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I Was Given a ‘Death Sentence’ at Just 17

Diagnosed with papillary thyroid carcinoma, I was told to go on hospice care. I wondered how I could be so close to death when, until recently, I seemed to be so healthy.


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A minor car accident I had with my mother when I was 17 probably saved my life. We were taken to the hospital for a routine checkup, and a subsequent chest x-ray found multiple nodules on my lungs. I underwent dozens of other imaging and blood tests, and finally, my pediatrician suggested my parents take me to a pulmonologist for an examination. The pulmonologist recommended a biopsy of the lung nodules, and the pathology results were completely unexpected—and devastating. The biopsy confirmed that I had stage II papillary thyroid carcinoma, sclerosing variant, which had metastasized to my lungs and nearby lymph nodes.


“I’ve been given a second chance at life, and I’m excited to see what that life brings.”
— Morgan Romero

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Like many teenagers, I had been active in sports and maintained a full academic curriculum during my junior year in high school; until the accident, I hadn’t experienced any symptoms that might indicate a serious life-threatening disease like cancer. The oncologist I saw immediately started me on the oral multikinase inhibitor sorafenib, which failed to stop disease progression, and the damage to my lungs from the cancer was so severe, it was difficult to breathe. I was constantly hospitalized for respiratory problems, and, despite additional treatment for the cancer, the disease continued to spread.

Just weeks after being diagnosed, my oncologist told my parents there was nothing more he could do and suggested they consider hospice care. As young as I was, I understood that meant I was dying, and I wondered how I could be so close to death when, until recently, I seemed to be so healthy.

Surviving Cancer

Unable to accept the prognosis, my parents took me to a major cancer center for a second opinion. There, the oncologist performed genomic sequencing on the tumor and found that it was RET fusion–positive. I was offered a clinical trial investigating pralsetinib, a selective RET inhibitor, which had shown promising results in earlier studies of patients with my type of thyroid cancer. [Editor’s Note: In December 2020, the U.S. Food and Drug Administration approved pralsetinib for adult and pediatric patients with advanced or metastatic RET-mutant medullary thyroid cancer who require systemic therapy or RET fusion–positive thyroid cancer who require systemic therapy and who are radioactive iodine–refractory, if radioactive iodine is appropriate.]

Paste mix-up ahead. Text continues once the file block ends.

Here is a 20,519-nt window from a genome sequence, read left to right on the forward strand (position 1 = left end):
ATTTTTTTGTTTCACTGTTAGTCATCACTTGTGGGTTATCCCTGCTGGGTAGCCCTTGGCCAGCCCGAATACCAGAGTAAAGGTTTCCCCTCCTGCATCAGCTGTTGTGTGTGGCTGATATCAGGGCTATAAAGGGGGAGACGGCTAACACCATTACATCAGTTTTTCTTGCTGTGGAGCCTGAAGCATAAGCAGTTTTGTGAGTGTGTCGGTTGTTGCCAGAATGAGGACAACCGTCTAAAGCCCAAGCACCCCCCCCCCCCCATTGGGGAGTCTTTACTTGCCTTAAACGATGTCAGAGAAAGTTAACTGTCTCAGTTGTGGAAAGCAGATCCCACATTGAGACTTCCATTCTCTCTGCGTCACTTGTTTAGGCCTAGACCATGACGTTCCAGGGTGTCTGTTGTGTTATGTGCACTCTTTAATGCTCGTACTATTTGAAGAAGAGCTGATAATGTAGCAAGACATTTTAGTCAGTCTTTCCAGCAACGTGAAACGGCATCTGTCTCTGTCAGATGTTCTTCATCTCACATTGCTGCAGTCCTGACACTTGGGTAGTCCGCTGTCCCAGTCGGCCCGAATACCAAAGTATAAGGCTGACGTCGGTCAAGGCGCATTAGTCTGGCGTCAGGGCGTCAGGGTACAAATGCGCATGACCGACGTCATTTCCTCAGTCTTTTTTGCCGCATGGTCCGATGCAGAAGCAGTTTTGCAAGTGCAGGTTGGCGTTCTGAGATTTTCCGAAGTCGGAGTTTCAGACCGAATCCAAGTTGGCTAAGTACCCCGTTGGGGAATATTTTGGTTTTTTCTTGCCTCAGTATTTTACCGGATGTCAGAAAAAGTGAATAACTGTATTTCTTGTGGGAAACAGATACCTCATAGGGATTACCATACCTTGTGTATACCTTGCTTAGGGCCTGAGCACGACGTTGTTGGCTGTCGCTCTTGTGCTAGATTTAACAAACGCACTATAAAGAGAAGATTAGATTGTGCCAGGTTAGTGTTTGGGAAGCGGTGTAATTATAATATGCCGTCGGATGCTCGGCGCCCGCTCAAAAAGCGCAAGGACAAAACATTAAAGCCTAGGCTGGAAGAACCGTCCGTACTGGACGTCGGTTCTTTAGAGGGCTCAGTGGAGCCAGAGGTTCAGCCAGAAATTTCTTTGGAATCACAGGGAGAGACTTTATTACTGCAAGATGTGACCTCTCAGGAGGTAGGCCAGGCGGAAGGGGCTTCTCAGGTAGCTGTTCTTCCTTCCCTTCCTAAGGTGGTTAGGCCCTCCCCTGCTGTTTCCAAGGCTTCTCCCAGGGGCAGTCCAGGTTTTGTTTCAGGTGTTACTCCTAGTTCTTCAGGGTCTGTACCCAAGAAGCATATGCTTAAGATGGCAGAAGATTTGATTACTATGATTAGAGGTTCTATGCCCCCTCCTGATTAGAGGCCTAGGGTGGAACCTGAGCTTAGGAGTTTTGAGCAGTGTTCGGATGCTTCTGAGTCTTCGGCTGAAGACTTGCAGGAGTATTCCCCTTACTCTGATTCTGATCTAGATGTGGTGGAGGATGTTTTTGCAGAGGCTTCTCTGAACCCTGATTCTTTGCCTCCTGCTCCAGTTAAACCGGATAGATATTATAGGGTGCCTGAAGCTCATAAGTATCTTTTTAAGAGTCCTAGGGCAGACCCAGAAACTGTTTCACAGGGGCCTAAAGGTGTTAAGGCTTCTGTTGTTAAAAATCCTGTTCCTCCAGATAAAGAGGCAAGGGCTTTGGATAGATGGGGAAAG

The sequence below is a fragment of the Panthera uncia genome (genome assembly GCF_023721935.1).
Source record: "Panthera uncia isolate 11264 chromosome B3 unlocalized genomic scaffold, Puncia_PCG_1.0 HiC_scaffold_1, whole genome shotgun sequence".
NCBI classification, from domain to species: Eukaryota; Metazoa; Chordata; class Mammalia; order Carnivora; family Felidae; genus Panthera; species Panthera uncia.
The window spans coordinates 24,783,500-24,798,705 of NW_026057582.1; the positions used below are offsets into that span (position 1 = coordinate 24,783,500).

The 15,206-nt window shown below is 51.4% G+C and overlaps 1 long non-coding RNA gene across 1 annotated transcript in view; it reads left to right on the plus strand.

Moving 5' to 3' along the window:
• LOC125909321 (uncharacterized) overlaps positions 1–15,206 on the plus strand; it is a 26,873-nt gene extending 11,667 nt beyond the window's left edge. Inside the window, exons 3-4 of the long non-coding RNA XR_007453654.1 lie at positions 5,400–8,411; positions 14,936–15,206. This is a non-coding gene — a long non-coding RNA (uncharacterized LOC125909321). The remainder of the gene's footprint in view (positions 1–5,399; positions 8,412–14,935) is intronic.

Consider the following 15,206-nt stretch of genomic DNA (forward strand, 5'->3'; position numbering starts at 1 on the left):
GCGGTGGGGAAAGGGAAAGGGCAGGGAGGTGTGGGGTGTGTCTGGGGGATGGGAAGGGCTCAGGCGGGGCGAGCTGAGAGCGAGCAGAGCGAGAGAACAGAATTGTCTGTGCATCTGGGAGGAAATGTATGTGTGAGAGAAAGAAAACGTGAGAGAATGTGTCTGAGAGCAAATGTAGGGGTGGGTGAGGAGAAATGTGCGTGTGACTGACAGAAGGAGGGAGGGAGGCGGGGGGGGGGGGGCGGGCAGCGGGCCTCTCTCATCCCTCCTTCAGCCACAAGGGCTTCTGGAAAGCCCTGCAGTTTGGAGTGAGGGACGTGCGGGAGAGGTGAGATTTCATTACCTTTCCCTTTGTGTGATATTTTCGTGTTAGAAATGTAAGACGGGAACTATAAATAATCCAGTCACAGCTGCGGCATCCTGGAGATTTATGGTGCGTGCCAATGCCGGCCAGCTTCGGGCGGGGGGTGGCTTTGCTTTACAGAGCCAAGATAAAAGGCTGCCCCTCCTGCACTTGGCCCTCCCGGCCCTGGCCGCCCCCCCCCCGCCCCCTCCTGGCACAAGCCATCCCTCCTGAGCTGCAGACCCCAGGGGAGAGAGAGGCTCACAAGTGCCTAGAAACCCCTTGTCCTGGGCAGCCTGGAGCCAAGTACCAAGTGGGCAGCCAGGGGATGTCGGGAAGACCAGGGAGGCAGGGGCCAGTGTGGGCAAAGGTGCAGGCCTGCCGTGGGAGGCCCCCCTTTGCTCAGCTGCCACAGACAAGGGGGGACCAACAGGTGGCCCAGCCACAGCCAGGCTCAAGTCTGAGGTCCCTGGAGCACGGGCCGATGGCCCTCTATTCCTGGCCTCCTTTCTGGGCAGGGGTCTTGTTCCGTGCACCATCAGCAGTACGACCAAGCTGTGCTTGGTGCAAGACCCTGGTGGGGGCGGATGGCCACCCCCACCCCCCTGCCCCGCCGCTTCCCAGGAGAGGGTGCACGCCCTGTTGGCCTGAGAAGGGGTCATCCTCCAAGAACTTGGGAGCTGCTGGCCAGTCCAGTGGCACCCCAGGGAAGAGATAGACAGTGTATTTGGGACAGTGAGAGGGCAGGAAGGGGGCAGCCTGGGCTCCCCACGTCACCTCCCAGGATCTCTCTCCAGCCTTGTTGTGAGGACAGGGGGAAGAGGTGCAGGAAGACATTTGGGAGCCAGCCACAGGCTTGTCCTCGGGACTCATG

But before I could enroll in the study, I developed pneumonia in both lungs and had to be hospitalized for 6 weeks. My breathing became so labored, I was placed on a ventilator three times. My weight dropped to a dangerously low 70 lb, and I was terrified that I was going to die.

Eventually, the doctors were able to get the pneumonia under control, and I was allowed into the clinical trial. After just one dose of pralsetinib, I started to feel better; for the first time since my diagnosis, I had hope that I could survive this cancer.

Nine years later, I am still on the clinical trial. Although several small malignant lesions remain on my lungs, the cancer is stable, and I no longer need oxygen to help me breathe. My once-terminal cancer is now being treated as a chronic disease, and I can see a future ahead of me.

Learning to Live With Cancer

I was scared when I was diagnosed with cancer, as anyone would be, but I was so young, I didn’t know what was going to happen, how my life would change, or even if I was going to live. I had to finish my high school education at home, isolated from my classmates and my friends, and that was difficult. I had plans to go to college, which had to be postponed for several years while I underwent treatment. I was finally able to graduate from college in 2020 with a bachelor of arts degree in psychology, and I may pursue a master’s degree.

Although I’m not cancer-free, I’m hoping I will be someday, or at least that the cancer will remain chronic and manageable. In the meantime, I am anxious to get on with my life and live more fully. So many years were taken from me at crucial junctures in my social and educational development, and I don’t want to lose any more time. Like everyone now, my social activities are somewhat restricted because of the ongoing COVID-19 pandemic, but once we are free from the danger posed by this deadly virus, I want to experience all the joys—and challenges—of young adulthood.

I’m looking forward to starting my career, reengaging with friends, and dating. I’ve been given a second chance at life, and I’m excited to see what that life brings. 

Ms. Romero lives in Fort Worth, Texas.

Editor’s Note: Columns in the Patient’s Corner are based solely on information The ASCO Post receives from patients and should be considered anecdotal.


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